On 24 March 2016 the SA Supreme Court of Appeal (SCA) handed down a judgment that, although purely procedural in nature, clarifies an important issue regarding trademark oppositions. The case: Adcock Ingram Intellectual Property v Actor Holdings. The issue: can the Registrar extend the three-month term within which a notice of opposition must be filed if the request for the extension is only filed after the three-month period?

The facts were interesting. Adcock Ingram had mistakenly allowed a registration for the trademark Lentogesic to lapse, and Actor had then applied to register the same trademark. Actor’s later application was advertised and no opposition was filed within the three-month term. When Adcock Ingram became aware of the later application and the lapse of its own registration it requested an extension of the opposition term. Actor argued that Adcock Ingram was not entitled to an extension because the three-month term had already expired.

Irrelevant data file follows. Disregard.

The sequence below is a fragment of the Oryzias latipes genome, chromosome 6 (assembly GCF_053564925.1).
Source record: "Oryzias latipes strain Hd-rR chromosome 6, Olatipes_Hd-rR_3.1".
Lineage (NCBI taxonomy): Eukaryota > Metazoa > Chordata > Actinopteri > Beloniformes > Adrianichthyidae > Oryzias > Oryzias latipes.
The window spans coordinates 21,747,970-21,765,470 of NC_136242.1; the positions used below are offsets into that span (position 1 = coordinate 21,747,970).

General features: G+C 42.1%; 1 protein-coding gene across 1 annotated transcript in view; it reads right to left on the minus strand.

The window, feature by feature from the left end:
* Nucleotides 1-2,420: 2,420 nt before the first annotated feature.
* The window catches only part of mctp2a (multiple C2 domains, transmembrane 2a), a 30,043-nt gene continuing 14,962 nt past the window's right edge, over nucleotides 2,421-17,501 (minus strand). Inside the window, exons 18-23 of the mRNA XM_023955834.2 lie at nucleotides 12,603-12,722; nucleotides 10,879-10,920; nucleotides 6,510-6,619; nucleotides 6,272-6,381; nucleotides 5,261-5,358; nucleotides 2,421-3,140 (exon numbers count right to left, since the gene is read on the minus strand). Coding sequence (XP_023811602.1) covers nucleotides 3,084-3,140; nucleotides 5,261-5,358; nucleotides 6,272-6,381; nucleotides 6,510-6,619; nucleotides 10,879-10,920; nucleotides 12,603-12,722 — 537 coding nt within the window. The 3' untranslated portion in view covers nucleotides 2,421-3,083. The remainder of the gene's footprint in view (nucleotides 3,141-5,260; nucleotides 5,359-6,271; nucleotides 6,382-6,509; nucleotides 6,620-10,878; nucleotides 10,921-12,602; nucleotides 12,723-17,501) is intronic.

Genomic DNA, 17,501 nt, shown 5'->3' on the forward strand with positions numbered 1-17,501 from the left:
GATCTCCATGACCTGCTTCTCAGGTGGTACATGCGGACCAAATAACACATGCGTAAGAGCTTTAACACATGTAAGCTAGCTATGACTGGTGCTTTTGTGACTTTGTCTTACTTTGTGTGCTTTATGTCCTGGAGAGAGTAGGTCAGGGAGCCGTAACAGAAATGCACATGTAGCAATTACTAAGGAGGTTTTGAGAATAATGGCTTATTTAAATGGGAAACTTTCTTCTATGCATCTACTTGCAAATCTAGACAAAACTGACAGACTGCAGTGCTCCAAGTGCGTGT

The SCA had no difficulty with this one. The judge said this:
• Section 21 of the Trade Marks Act says that anyone can file an opposition within three months of the advertisement, or such further period as the Registrar may allow;
• Section 45(3) says that the Registrar may extend any time period ‘either before or after its expiration’, except in those cases where it’s clearly stated that the Registrar can’t do so;
• This isn’t a case where it’s clearly stated that the Registrar can’t grant an extension after expiration of the period, so it must follow that he can.

This decision will have significant impact on trademark practice.

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